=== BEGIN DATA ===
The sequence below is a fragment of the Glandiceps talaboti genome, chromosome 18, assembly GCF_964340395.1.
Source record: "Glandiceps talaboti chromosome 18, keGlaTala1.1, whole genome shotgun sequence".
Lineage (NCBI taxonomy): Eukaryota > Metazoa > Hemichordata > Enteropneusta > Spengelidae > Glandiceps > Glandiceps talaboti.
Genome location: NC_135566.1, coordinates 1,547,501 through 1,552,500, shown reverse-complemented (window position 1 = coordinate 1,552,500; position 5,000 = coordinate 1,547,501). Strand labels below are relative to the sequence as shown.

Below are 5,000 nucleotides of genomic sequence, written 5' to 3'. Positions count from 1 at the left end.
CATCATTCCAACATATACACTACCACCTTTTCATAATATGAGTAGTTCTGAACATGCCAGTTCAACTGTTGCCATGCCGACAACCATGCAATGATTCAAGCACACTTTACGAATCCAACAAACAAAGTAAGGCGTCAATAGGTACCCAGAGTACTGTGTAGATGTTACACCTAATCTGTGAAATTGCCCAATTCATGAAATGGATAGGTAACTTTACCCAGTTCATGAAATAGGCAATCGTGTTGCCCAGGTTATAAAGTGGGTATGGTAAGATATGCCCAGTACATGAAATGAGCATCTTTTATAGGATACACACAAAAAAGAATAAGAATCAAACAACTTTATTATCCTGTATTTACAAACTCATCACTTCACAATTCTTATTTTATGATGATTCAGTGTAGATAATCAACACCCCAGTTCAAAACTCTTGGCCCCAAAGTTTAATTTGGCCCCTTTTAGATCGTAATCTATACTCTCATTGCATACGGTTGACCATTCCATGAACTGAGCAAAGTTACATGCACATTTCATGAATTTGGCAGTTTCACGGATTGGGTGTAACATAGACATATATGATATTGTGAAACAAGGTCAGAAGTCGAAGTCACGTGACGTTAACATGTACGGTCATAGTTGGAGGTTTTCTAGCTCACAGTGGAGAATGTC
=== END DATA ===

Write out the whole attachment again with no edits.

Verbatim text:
The sequence below is a fragment of the Glandiceps talaboti genome, chromosome 18, assembly GCF_964340395.1.
Source record: "Glandiceps talaboti chromosome 18, keGlaTala1.1, whole genome shotgun sequence".
Lineage (NCBI taxonomy): Eukaryota > Metazoa > Hemichordata > Enteropneusta > Spengelidae > Glandiceps > Glandiceps talaboti.
Genome location: NC_135566.1, coordinates 1,547,501 through 1,552,500, shown reverse-complemented (window position 1 = coordinate 1,552,500; position 5,000 = coordinate 1,547,501). Strand labels below are relative to the sequence as shown.

Below are 5,000 nucleotides of genomic sequence, written 5' to 3'. Positions count from 1 at the left end.
CATCATTCCAACATATACACTACCACCTTTTCATAATATGAGTAGTTCTGAACATGCCAGTTCAACTGTTGCCATGCCGACAACCATGCAATGATTCAAGCACACTTTACGAATCCAACAAACAAAGTAAGGCGTCAATAGGTACCCAGAGTACTGTGTAGATGTTACACCTAATCTGTGAAATTGCCCAATTCATGAAATGGATAGGTAACTTTACCCAGTTCATGAAATAGGCAATCGTGTTGCCCAGGTTATAAAGTGGGTATGGTAAGATATGCCCAGTACATGAAATGAGCATCTTTTATAGGATACACACAAAAAAGAATAAGAATCAAACAACTTTATTATCCTGTATTTACAAACTCATCACTTCACAATTCTTATTTTATGATGATTCAGTGTAGATAATCAACACCCCAGTTCAAAACTCTTGGCCCCAAAGTTTAATTTGGCCCCTTTTAGATCGTAATCTATACTCTCATTGCATACGGTTGACCATTCCATGAACTGAGCAAAGTTACATGCACATTTCATGAATTTGGCAGTTTCACGGATTGGGTGTAACATAGACATATATGATATTGTGAAACAAGGTCAGAAGTCGAAGTCACGTGACGTTAACATGTACGGTCATAGTTGGAGGTTTTCTAGCTCACAGTGGAGAATGTC